§ MR. SMEATON (Stirlingshire)
I bog to ask the Under-Secretary of State for the Colonies whether, seeing that two pounds of opium allowed to each Chinese coolie under the recent Transvaal Ordinance is enormously in excess of the maximum consumption and leaves a large surplus in the possession of each coolie, and seeing that elsewhere in the British dominions, as, for instance, in Burma, the Chinese are known to drive a flourishing trade by selling their surplus supplies of the drug to young people whom they have successfully tempted into the opium habit with disastrous results, and in view of the danger of their introducing the opium curse among the Kaffirs, the British Government will, in the best interests of the Kaffir population, disallow the Ordinance, and prohibit the importation of opium altogether except for medicinal purposes.† See (4) Debates, clxiv., 114, 1053.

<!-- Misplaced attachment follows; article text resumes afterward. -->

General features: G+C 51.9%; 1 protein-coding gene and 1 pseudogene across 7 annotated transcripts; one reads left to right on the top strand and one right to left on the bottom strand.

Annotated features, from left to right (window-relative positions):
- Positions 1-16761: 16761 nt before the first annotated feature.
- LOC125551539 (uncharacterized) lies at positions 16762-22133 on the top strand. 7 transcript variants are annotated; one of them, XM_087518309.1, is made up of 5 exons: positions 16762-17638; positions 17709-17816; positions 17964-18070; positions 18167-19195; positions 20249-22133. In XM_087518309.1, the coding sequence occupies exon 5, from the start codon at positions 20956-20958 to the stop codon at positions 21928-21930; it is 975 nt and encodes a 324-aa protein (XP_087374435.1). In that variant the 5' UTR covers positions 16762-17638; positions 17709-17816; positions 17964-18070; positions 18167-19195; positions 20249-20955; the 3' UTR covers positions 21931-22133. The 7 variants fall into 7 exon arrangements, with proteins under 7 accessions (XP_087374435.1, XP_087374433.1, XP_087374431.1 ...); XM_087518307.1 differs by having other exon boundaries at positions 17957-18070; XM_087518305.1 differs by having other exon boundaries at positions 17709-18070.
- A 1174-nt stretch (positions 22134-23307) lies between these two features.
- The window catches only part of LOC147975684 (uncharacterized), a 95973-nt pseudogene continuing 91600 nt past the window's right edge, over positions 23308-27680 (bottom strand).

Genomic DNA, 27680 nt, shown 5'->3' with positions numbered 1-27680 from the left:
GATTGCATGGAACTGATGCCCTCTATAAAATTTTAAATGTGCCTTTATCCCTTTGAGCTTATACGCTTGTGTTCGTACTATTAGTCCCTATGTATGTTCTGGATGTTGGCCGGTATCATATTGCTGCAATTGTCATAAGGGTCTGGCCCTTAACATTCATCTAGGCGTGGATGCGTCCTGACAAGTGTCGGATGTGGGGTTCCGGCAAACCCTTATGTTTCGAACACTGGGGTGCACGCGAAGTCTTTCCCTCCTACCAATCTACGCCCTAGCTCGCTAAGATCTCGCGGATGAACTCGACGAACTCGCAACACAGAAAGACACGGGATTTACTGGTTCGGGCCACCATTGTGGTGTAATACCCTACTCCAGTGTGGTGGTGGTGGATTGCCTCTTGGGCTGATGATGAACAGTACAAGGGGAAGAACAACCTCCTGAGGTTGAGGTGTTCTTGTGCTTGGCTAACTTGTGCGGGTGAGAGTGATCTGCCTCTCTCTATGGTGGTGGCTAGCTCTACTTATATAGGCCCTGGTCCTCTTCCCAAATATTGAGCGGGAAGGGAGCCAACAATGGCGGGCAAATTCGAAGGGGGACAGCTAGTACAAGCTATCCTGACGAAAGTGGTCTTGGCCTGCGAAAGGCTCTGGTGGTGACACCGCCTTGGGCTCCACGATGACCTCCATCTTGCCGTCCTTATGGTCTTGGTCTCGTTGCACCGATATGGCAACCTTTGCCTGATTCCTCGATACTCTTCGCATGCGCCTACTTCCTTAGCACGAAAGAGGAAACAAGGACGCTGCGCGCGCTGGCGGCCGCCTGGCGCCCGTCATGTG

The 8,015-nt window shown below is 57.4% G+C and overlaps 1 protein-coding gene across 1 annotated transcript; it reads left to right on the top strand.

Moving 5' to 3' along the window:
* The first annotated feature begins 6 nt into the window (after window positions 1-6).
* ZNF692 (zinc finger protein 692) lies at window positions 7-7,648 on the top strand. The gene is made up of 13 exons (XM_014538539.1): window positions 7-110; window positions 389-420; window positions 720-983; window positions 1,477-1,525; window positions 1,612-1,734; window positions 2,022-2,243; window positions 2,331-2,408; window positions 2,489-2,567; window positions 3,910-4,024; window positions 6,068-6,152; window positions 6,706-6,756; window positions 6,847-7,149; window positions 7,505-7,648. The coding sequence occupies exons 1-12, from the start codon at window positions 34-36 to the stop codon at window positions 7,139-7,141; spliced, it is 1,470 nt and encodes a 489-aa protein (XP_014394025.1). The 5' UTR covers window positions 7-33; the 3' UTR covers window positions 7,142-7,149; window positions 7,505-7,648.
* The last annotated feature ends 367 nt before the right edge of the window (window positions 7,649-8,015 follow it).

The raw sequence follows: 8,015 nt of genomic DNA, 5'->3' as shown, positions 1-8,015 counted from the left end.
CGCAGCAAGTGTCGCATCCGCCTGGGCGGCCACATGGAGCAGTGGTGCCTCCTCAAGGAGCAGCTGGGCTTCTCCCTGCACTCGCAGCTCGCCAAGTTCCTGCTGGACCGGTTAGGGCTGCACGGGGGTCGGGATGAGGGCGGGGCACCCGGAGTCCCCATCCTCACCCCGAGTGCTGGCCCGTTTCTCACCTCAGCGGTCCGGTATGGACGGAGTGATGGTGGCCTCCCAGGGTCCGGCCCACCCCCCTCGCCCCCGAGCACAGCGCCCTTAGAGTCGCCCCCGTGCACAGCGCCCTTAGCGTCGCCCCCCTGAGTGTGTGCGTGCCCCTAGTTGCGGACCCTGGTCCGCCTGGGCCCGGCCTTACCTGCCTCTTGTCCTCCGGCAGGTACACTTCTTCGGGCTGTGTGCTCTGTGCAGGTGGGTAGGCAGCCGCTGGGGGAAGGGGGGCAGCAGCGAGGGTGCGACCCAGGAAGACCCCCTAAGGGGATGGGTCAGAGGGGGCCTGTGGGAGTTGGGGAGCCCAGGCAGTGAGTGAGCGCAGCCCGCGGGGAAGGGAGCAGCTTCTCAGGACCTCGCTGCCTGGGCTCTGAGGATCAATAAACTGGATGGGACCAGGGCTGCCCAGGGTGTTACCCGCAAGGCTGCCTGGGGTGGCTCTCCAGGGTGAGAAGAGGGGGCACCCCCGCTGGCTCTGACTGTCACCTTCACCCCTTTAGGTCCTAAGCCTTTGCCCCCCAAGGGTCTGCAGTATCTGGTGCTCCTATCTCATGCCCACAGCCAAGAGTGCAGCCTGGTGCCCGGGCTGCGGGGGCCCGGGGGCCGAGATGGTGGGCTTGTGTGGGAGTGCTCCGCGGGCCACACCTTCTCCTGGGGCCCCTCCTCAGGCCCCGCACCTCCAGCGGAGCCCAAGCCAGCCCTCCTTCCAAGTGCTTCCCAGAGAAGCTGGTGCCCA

§ MR. CHURCHILL
I would point out that it is not correct to say that two pounds of opium are allowed to each Chinese coolie under the recent Ordinance. The coolie is not allowed any opium at all under the Ordinance unless he can obtain a permit signed by an Inspector of the Foreign Labour Department on the prescription of the medical officer of the mining company. The amount of two pounds is a maximum, but this limit is, I understand, far in excess of the limit of private possession in India, and the Secretary of State is communicating with Lord Selborne with a view to ascertaining whether means cannot be adopted for restricting the amount to the Indian level.
§ MR. SMEATON
Are the Government aware that the opium habit not only stimulates unnatural vice, but also largely demoralises both the will and the power of the victim, as has been proved in other parts of the British Empire, and——